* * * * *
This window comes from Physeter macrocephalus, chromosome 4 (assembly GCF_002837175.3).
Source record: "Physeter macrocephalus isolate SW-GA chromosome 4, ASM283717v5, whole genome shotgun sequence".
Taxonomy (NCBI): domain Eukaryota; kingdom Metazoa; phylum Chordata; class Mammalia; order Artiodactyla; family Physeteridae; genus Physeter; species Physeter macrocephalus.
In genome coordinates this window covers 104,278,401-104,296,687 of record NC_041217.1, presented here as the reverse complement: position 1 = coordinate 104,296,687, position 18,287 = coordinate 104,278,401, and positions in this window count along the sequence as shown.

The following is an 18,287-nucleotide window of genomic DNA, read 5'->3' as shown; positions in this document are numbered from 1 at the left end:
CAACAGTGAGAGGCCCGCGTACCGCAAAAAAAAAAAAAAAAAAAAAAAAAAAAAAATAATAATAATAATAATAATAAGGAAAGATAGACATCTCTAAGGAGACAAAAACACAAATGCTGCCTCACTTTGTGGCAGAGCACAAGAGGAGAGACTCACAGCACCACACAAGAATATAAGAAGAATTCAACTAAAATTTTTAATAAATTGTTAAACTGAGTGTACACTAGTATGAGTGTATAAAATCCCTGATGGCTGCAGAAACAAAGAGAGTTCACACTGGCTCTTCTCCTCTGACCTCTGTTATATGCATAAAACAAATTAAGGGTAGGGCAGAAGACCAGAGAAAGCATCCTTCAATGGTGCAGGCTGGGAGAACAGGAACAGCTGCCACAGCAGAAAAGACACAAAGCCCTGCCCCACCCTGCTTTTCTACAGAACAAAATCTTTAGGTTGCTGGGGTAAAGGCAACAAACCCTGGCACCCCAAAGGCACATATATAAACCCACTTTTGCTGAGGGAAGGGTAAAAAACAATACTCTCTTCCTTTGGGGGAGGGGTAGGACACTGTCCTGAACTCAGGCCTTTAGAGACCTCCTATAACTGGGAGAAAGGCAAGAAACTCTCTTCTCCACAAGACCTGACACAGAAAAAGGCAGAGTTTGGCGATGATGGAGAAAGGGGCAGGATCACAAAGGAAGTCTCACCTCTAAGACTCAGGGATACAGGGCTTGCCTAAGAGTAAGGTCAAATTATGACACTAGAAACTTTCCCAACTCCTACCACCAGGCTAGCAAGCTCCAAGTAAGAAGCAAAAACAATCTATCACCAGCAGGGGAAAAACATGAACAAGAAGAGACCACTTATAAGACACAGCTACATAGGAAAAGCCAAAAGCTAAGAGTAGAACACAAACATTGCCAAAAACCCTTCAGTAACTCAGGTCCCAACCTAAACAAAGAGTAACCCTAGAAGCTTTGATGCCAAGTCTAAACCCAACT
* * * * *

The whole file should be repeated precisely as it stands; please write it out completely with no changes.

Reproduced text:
This window comes from Physeter macrocephalus, chromosome 4 (assembly GCF_002837175.3).
Source record: "Physeter macrocephalus isolate SW-GA chromosome 4, ASM283717v5, whole genome shotgun sequence".
Taxonomy (NCBI): domain Eukaryota; kingdom Metazoa; phylum Chordata; class Mammalia; order Artiodactyla; family Physeteridae; genus Physeter; species Physeter macrocephalus.
In genome coordinates this window covers 104,278,401-104,296,687 of record NC_041217.1, presented here as the reverse complement: position 1 = coordinate 104,296,687, position 18,287 = coordinate 104,278,401, and positions in this window count along the sequence as shown.

The following is an 18,287-nucleotide window of genomic DNA, read 5'->3' as shown; positions in this document are numbered from 1 at the left end:
CAACAGTGAGAGGCCCGCGTACCGCAAAAAAAAAAAAAAAAAAAAAAAAAAAAAAATAATAATAATAATAATAATAAGGAAAGATAGACATCTCTAAGGAGACAAAAACACAAATGCTGCCTCACTTTGTGGCAGAGCACAAGAGGAGAGACTCACAGCACCACACAAGAATATAAGAAGAATTCAACTAAAATTTTTAATAAATTGTTAAACTGAGTGTACACTAGTATGAGTGTATAAAATCCCTGATGGCTGCAGAAACAAAGAGAGTTCACACTGGCTCTTCTCCTCTGACCTCTGTTATATGCATAAAACAAATTAAGGGTAGGGCAGAAGACCAGAGAAAGCATCCTTCAATGGTGCAGGCTGGGAGAACAGGAACAGCTGCCACAGCAGAAAAGACACAAAGCCCTGCCCCACCCTGCTTTTCTACAGAACAAAATCTTTAGGTTGCTGGGGTAAAGGCAACAAACCCTGGCACCCCAAAGGCACATATATAAACCCACTTTTGCTGAGGGAAGGGTAAAAAACAATACTCTCTTCCTTTGGGGGAGGGGTAGGACACTGTCCTGAACTCAGGCCTTTAGAGACCTCCTATAACTGGGAGAAAGGCAAGAAACTCTCTTCTCCACAAGACCTGACACAGAAAAAGGCAGAGTTTGGCGATGATGGAGAAAGGGGCAGGATCACAAAGGAAGTCTCACCTCTAAGACTCAGGGATACAGGGCTTGCCTAAGAGTAAGGTCAAATTATGACACTAGAAACTTTCCCAACTCCTACCACCAGGCTAGCAAGCTCCAAGTAAGAAGCAAAAACAATCTATCACCAGCAGGGGAAAAACATGAACAAGAAGAGACCACTTATAAGACACAGCTACATAGGAAAAGCCAAAAGCTAAGAGTAGAACACAAACATTGCCAAAAACCCTTCAGTAACTCAGGTCCCAACCTAAACAAAGAGTAACCCTAGAAGCTTTGATGCCAAGTCTAAACCCAACT